Austria Starts Talks to Wind Down Rescued Hypo AlpeBoris Groendahl
The Austrian government is beginning talks with the nation’s banks to gain their support for winding down nationalized Hypo Alpe-Adria-Bank International AG in a way that keeps it off the state’s books.
Austria will start negotiations with the banks immediately and will decide next month whether it’s possible to implement a model where they contribute to the cost, Finance Minister Michael Spindelegger told journalists in Vienna today. It will also hold discussions with the European Union’s statistics office Eurostat about whether it can keep Hypo Alpe’s bad assets off government books under the EU’s debt rules, he said.
“There will be in-depth talks with the banks toward a participation model,” Spindelegger said. “At the same time we’ll also talk to Eurostat to make sure it’s accepted. This should all go rather quickly because we need the basis for a decision quickly.”
Four years after Hypo Alpe’s rescue, Austria is still debating who should carry the cost of the company’s ill-fated transformation from a provincial bank into a financier for the former Yugoslavia. Spindelegger and Chancellor Werner Faymann have dismissed plans to require bondholders to take losses, leaving taxpayers saddled with about 19 billion euros ($26 billion) of assets.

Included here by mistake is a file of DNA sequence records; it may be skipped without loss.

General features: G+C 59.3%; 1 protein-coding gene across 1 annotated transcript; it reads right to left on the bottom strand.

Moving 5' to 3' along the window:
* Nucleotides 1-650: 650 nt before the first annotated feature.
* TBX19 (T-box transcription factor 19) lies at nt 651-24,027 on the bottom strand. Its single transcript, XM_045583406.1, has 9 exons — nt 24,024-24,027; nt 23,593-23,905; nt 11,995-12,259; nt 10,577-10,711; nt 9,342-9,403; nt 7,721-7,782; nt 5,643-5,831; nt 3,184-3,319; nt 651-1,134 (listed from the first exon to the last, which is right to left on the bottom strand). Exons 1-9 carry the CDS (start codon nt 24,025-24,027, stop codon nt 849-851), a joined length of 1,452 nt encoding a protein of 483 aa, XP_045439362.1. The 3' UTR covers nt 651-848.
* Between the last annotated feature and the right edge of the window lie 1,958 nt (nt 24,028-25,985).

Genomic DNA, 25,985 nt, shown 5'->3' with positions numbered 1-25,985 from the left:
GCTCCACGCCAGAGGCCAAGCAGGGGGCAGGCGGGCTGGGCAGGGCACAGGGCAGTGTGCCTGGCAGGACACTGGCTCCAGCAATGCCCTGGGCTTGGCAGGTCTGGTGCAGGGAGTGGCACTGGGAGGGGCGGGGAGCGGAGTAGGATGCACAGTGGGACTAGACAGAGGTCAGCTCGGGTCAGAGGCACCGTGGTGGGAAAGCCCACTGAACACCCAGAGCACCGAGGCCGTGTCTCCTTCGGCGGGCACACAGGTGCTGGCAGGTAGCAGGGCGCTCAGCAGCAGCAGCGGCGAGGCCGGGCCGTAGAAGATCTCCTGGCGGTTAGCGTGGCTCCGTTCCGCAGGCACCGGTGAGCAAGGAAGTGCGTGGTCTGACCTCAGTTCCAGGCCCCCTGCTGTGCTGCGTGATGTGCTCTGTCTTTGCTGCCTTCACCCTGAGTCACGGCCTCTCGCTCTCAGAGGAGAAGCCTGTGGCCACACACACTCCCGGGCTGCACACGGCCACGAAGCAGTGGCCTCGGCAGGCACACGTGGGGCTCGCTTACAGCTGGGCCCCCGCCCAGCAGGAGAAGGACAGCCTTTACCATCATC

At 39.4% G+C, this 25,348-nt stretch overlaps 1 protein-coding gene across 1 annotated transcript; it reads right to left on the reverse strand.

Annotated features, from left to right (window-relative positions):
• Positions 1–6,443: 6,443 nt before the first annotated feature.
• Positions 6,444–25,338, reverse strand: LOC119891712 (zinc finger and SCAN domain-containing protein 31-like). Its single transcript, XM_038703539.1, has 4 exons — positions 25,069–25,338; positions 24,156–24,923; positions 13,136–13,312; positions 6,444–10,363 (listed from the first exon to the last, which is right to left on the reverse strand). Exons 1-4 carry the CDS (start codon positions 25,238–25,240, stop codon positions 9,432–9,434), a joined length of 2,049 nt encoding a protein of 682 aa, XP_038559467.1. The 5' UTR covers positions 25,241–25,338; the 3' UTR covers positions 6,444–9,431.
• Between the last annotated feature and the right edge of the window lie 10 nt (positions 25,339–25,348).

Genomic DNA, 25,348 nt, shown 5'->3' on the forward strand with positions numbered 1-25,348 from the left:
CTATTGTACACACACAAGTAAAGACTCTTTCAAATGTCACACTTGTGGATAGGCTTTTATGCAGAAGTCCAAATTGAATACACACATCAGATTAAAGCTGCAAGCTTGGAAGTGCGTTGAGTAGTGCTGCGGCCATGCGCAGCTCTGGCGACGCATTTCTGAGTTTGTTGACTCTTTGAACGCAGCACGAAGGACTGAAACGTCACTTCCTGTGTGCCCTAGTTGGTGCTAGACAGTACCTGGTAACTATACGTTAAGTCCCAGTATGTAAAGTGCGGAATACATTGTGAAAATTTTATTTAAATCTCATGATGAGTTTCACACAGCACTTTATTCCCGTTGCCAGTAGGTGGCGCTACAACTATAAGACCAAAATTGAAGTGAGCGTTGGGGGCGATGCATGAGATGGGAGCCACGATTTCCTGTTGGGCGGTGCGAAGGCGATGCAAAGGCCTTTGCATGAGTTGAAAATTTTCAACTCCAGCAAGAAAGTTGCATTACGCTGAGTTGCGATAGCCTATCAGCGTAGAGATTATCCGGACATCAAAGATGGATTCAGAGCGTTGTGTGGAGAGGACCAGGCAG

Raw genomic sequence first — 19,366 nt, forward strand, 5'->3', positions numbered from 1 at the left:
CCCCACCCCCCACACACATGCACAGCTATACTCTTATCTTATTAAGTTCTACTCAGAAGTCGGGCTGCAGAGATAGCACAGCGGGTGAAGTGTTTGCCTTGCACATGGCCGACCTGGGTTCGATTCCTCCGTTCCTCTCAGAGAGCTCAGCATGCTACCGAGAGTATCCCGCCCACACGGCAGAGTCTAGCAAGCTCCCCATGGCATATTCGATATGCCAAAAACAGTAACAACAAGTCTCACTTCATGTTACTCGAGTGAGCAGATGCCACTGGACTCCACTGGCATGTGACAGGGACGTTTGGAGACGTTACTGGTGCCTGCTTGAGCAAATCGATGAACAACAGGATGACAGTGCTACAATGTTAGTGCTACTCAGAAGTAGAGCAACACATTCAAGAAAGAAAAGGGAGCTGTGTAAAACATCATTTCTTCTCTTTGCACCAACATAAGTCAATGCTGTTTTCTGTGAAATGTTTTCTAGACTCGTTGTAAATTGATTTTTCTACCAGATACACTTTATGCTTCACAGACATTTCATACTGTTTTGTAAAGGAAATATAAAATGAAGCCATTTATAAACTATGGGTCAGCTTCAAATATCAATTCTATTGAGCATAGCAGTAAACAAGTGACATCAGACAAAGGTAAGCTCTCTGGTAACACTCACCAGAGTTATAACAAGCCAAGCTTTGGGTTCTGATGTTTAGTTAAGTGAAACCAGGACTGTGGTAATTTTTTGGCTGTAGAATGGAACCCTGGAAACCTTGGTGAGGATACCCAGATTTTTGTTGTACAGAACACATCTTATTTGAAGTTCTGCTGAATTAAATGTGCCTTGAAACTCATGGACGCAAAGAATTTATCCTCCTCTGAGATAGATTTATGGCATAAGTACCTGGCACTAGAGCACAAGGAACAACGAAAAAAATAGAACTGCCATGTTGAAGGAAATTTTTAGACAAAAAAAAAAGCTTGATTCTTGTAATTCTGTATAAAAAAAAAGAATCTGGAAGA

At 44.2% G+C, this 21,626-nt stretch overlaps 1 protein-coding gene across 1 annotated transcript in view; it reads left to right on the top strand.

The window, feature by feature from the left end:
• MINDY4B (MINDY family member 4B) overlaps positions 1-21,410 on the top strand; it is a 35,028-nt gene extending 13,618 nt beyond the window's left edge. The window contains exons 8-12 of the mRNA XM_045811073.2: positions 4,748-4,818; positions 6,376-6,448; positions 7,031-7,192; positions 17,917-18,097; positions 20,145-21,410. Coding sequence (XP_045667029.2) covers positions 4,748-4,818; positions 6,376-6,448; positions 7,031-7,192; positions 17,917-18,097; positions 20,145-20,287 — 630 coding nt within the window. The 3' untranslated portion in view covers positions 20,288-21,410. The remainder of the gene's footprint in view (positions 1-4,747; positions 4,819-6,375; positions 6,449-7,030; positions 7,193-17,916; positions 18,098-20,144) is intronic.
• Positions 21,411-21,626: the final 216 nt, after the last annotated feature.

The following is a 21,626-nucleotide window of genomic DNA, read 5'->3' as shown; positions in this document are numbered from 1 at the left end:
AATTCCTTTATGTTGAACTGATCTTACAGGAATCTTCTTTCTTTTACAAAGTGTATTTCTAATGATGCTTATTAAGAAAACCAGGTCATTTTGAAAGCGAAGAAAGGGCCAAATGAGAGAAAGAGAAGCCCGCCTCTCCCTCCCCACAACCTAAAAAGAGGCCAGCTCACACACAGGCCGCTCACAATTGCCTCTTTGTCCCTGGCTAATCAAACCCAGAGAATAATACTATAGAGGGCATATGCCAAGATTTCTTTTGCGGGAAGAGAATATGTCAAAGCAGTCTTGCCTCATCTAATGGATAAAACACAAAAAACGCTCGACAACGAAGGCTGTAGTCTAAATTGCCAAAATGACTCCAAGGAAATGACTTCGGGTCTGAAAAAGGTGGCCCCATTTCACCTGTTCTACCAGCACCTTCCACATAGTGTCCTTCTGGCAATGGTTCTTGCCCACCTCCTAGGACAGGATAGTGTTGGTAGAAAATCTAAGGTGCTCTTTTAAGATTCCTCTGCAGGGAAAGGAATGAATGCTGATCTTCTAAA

Setting up a vehicle majority-owned by Austrian banks, similar to Ireland’s National Asset Management Agency, could avoid adding the assets to Austria’s debt stock under the EU’s Maastricht debt rules. A purely state-owned bad bank, like Germany’s FMS Wertmanagement AoeR, would push the country’s debt levels beyond 80 percent of gross domestic product.
The chiefs of Erste Group Bank AG and UniCredit Bank Austria AG, Austria’s two biggest banks, said last year they will only support a bad bank that’s “commercially viable” because they need to justify any decision to shareholders.
Hypo Alpe Chairman Klaus Liebscher, who has led a group of experts advised by Germany’s SachsenAM and Bankhaus Lampe to study alternatives for a bad bank, presented his models together with Austrian central bank Governor Ewald Nowotny to Spindelegger and Faymann today. According to his favored plan, Austrian banks will contribute membership fees to a “bank stabilization fund” that would own the bad bank.
To make it commercially feasible for the lenders, contributions to the fund may be deductible from Austria’s bank levy and the fund could serve as a precursor to a bank restructuring fund Austria will have to set up under new EU rules anyway, Liebscher said.
The bank-supported model is the “preferred” option for the time being, and the government will consider a “cascade” of alternatives if it proves unworkable, Spindelegger said.